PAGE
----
Finally the PCB corner sensors are read in the same fasion as the eye sensors. One reading with the LEDs on and one with the LEDs off. This causes all the corner LEDs to pulse briefly. Because of the speed this is happening at the green corner LEDs appear to be dimmly lit.
After the readings have been taken any objects detected are compared with the direction of the motors. If necessary a motor will be stopped to avoid a collision.
Light pattern and sensor indication:
If a corner sensor detects an object or the light pattern determines that that corner LED should be on then that LED will be re-lit causing that corner LED to appear bright rather than dim.
In the original picaxe code I also experimented with a boredom counter which monitored how much time had passed without tracking a moving object. If too much time passed then the robot would wander off in a random direction until it found a new object. If that object failed to move in a given time the robot would wander off again.
Add other counters to monitor things such as frustration if the robot gets stuck in a corner. Excitement if the the robot finds a fast moving object or multiple moving objects. By adding several counters and behaviour routines your robot can appear quite life like.
If a suitable communications protocol was written then it should be possible for more than one robot to communicate with each other using the IR sensors as IR transcievers.
Picaxe version using the 28X1: Click on the image below for a high resolution version that can be saved onto your computer.
The Picaxe basic code is actually the original code that the Arduino version was derived from and has some extra features. In the main loop there is a EdgeDetection subroutine as well as an ObjectDetection subroutine.
If you have your sensors pointing down to detect the edge of the table for example then detecting something with your sensors is good and the robot can move freely. If nothing is there then the robot must avoid the edge and the corner LED will light up.
If you have your sensors facing outward to detect objects such as a wall then detecting nothing with the sensors is good and the robot can move freely. If something is detected then the robot must avoid it and the corner LED will light up.
You must choose one subroutine and rem the other out depending on the configuration of your PCB corner sensors. The logic of these routines may be a little confusing as port C has been split with half of it configured as input and half as output.
Picaxe users will note I have included the resistors necessary for programming the picaxe 28X1. A 3.5mm stereo headphone socket with a few jumper wires soldered on will allow you to plug in a standard Picaxe programming cable. See the "Serial Download Circuit" shown in Manual 1 for more details.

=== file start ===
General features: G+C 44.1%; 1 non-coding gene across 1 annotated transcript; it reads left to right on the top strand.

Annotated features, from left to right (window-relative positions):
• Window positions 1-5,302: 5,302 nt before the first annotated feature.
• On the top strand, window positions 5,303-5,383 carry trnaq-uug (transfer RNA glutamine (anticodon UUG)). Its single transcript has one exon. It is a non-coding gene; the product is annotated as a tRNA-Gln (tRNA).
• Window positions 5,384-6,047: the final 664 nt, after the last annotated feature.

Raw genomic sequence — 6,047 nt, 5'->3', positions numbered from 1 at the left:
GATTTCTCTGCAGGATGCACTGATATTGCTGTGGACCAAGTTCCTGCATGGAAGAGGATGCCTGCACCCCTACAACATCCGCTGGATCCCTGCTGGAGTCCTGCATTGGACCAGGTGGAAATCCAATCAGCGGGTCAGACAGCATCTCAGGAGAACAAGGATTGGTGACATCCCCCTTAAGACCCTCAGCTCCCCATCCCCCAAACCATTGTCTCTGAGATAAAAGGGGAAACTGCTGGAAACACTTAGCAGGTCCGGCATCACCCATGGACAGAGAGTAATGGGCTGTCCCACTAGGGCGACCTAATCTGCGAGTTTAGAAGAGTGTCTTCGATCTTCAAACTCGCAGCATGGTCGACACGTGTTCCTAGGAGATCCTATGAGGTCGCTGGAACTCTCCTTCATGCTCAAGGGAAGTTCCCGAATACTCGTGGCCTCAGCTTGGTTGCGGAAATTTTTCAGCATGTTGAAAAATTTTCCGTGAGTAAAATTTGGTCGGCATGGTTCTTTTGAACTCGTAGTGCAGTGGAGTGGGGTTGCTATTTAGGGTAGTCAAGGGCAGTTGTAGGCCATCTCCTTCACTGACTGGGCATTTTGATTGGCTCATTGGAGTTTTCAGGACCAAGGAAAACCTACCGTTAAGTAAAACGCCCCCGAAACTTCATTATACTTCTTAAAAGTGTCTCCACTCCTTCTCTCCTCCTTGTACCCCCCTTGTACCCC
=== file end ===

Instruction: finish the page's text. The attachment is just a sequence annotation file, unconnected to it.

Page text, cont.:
Some Clever people like Gareth have made simple breadboard interfaces like this:
This photo was pinched from Gareth's Picaxxo project.
Resonators and Crystals:
Originally Mr. General (both Picaxe and Arduino) used a 3 pin, 16MHz ceramic resonator. This is the cheapest and easiest to use. There are 2 ways this can be installed on the breadboard. The first way is to plug it in near the chip and use 3 jumper wires to connect it to the processor. This usually works ok as long as the jumper wires are not too long.The tracks of the breadboard and the wires act like small capacitors and inductors. These can affect the frequency of the clock or prevent it functioning all together if there is too much.
I prefer to bend the legs of the resonator so that it connects directly to the pins of the processor. This is more reliable. As the resonator pins are a bit short it is even better if you solder some extensions onto the pins. Picaxe 28X1, ATmega8, ATmega168 and ATmega328 all have the GND pin (8) and XTAL pins (9, 10) in the same configuration making this easy.
If you are using Arduino then a 16MHz crystal and two 18pF or 22pF capacitors can be used for better timing accuracy. This might work with picaxe although I have never tried it.
The main PCB of Mr. General has all the spare space converted to prototype board. This area is ideal for adding additional circuitry such as line following sensors, speakjet chipset, amplifiers etc. There are 2 great "How to's" for the speakjet here:
http://letsmakerobots.com/node/4305 this is Ant's post using the picaxe.
http://letsmakerobots.com/node/13210 this is Droidbuilder post using the Arduino and TTS256 companion processor.
An ideal amplifier is the TDA2822M. This is a small 8 pin stereo power amplifier that will work with supply voltages from 1.8V to 15V. The two amplifiers in the chip can be connected in "bridge mode" to make a single amplifier with a greater power output. I have attached the datasheet which includes sample schematics showing how to use the amplifier.
As the continuous rotation servos stop position is sensitive to temperature, a temperature sensor such as an LM35 could be added between the servos. Your processor could use this to adjust the stop position of the servos.
You may choose to use 3.3V devices. The area under the breadboard is an ideal location for a 3.3V regulator. As the power rail on each side of the robot can be isolated and changed you could connect the rail on one side of the robot to 3.3V and switch all the servos to the other rail which might remain connected to battery +V.
I hope this guide will help owners of the "Mr. General" robot kit to get more enjoyment from it through a better understanding of it's functions.